While the thematic umbrella of each season is not necessarily apparent to the audience (it is essential that every show can stand on its own, with its own premise), it is important that a second level of meaning is accessible to those who might be interested. It is a way of contextualizing the work within a larger context, and within that context each successive artist is, for a moment, relevant to the rest.
My hope is that these annual themes will build on each other, providing a linear progression relevant to our time. In order to move beyond the post-modern condition, it was first examined. Season 2007-2008 will focus on the death of identity. Daniel Anhorn’s show “Over the Map” explores the tension between humanity and its environment, themes that will be pushed further in a later exhibition of work and oral histories by some of Chicago’s homeless population. In January, Hiro Sakaguchi is curating a show called “Useless Weapon.” It isn’t until June that a soft sculpture installation by Amanda Browder called “Cylone” will provide a sense of rebirth. I hope to frame an external life to death experience as a way of moving beyond the potential paralysis of self-consciousness.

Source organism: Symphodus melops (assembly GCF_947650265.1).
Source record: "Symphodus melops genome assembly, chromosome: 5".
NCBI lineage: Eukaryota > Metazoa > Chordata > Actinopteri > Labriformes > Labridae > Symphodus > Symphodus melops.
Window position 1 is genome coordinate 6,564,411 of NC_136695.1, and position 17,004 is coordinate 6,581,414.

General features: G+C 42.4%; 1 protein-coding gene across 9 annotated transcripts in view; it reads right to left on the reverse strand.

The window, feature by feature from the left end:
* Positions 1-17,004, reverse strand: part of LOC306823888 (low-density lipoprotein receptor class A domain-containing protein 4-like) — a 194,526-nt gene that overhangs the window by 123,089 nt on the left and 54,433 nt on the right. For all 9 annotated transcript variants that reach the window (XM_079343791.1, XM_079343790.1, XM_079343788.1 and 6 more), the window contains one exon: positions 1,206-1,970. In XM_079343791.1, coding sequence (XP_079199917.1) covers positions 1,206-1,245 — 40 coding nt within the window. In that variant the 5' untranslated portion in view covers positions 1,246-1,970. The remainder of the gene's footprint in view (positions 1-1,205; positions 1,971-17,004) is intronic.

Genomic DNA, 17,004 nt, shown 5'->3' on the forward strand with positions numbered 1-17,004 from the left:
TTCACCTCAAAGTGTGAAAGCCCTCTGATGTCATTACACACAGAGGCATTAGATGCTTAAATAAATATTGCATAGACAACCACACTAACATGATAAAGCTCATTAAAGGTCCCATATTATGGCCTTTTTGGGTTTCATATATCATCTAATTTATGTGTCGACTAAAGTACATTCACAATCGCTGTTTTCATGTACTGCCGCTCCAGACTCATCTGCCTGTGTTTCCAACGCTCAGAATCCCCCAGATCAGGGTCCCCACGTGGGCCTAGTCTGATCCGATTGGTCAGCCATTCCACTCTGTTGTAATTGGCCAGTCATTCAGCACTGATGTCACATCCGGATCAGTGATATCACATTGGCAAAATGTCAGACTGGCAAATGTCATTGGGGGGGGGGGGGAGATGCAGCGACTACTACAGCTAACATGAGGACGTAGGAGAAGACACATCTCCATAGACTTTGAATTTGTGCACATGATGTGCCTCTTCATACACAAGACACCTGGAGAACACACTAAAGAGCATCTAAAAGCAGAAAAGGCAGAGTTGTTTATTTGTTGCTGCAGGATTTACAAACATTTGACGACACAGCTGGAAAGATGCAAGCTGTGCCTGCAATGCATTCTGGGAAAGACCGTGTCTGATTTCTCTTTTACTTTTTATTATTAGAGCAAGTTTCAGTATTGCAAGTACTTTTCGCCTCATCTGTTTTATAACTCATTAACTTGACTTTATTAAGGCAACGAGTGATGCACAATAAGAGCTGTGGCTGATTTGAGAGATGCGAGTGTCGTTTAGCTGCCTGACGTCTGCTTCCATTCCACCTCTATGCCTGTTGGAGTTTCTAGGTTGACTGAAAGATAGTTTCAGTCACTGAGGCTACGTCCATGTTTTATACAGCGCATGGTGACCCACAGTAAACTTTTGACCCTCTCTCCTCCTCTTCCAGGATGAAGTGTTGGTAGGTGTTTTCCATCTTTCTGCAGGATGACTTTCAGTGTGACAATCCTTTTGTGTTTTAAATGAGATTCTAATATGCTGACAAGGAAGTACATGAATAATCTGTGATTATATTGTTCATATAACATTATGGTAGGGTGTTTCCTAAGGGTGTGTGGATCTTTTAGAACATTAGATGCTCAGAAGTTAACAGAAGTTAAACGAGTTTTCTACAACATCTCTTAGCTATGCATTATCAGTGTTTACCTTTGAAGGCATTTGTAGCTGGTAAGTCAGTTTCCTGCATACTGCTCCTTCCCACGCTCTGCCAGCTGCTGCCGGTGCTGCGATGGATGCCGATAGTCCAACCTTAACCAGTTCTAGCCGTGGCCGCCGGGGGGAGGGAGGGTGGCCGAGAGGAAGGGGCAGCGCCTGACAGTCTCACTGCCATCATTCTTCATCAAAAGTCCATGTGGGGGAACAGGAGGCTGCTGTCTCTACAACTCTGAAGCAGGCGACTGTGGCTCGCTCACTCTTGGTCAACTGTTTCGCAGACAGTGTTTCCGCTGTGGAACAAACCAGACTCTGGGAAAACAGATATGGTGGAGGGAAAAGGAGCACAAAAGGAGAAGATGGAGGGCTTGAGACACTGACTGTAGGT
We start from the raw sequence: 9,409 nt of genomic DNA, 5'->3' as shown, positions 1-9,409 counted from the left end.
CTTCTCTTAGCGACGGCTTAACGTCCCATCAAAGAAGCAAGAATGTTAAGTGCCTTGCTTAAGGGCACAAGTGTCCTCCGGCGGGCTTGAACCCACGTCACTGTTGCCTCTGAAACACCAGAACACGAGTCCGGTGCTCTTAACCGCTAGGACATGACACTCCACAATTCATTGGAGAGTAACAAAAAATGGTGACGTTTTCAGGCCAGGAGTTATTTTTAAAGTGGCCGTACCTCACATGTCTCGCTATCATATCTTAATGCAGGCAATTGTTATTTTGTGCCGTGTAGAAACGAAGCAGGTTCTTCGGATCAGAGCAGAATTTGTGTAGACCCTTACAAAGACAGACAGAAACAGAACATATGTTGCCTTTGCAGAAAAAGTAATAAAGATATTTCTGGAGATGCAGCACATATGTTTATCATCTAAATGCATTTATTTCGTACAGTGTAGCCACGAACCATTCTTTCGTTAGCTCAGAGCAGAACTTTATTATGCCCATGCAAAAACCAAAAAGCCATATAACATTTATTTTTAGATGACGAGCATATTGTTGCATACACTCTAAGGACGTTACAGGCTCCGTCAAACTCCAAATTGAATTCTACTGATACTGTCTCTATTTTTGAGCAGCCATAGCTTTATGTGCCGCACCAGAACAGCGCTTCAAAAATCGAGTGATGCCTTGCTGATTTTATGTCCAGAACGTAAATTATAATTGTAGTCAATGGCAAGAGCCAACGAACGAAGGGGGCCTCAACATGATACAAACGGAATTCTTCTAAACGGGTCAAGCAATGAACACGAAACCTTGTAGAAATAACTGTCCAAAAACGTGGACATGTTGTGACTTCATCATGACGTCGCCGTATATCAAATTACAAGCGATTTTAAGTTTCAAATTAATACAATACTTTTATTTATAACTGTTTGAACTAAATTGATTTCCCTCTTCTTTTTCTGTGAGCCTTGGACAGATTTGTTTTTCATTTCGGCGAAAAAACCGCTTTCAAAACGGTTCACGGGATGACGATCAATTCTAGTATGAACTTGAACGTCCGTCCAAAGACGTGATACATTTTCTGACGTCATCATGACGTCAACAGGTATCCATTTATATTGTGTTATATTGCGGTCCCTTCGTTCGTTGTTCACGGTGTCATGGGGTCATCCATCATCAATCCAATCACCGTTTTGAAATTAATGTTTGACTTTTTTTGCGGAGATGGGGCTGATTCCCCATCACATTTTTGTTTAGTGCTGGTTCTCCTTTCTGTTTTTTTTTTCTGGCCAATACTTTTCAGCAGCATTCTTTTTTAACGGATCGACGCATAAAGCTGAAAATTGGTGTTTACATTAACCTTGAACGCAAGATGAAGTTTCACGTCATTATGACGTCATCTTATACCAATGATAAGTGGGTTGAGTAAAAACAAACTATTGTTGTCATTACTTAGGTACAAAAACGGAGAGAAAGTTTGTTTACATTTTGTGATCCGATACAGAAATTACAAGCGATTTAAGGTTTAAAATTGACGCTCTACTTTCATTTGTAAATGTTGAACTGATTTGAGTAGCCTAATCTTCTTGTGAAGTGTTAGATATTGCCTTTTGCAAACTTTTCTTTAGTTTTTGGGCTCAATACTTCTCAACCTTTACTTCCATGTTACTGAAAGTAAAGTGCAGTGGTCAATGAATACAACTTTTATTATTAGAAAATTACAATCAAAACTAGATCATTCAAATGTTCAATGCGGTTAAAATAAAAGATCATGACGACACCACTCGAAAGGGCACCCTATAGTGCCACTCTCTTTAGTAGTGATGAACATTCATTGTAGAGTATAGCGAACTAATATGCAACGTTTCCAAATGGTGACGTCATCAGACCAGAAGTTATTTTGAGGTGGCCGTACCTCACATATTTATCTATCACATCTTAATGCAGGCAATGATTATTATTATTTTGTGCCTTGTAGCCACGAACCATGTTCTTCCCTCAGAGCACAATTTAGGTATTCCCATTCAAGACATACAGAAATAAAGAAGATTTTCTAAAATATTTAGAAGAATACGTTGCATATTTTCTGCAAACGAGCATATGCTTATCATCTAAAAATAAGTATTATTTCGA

In keeping with the non-commercial nature of the space, the books we print are not motivated by profit (but are for sale in order to cover costs). We believe in “slow media”; each book is a text-object printed in editions of 500. Every cover is silk screened by hand and the writing is donated. Every author keeps her rights. To date, we have printed three books: two original works of fiction, God Bless The Squirrel Cage by Nicholas Sarno III, Urbesque by Moshe Zvi Marvit, and The Arts Administrators Sketchbook, edited by Elizabeth Chodos and Kerry Schneider. Like the gallery, the hope of this press is to create another doorway through which art makers can find an audience.
Like many cities, Chicago has a plethora of independent art spaces. They sit under the rapid expanse of alternative culture as small and ubiquitous pockets of under-recognized achievement. These pockets migrate from neighborhood to neighborhood over the course of several years, often arriving en masse on the cusp of gentrification and fleeing thereafter for cheaper space. On average, they seem to exist for about five years before they close down and are quickly replaced by others elsewhere. They are organic, behaving like cells and the regenerative cycle of these spaces is more important than the existence of any one particular venue. Most simply, each of these spaces is about a complex series of relationships where the inherent value of an art practice is taken for granted.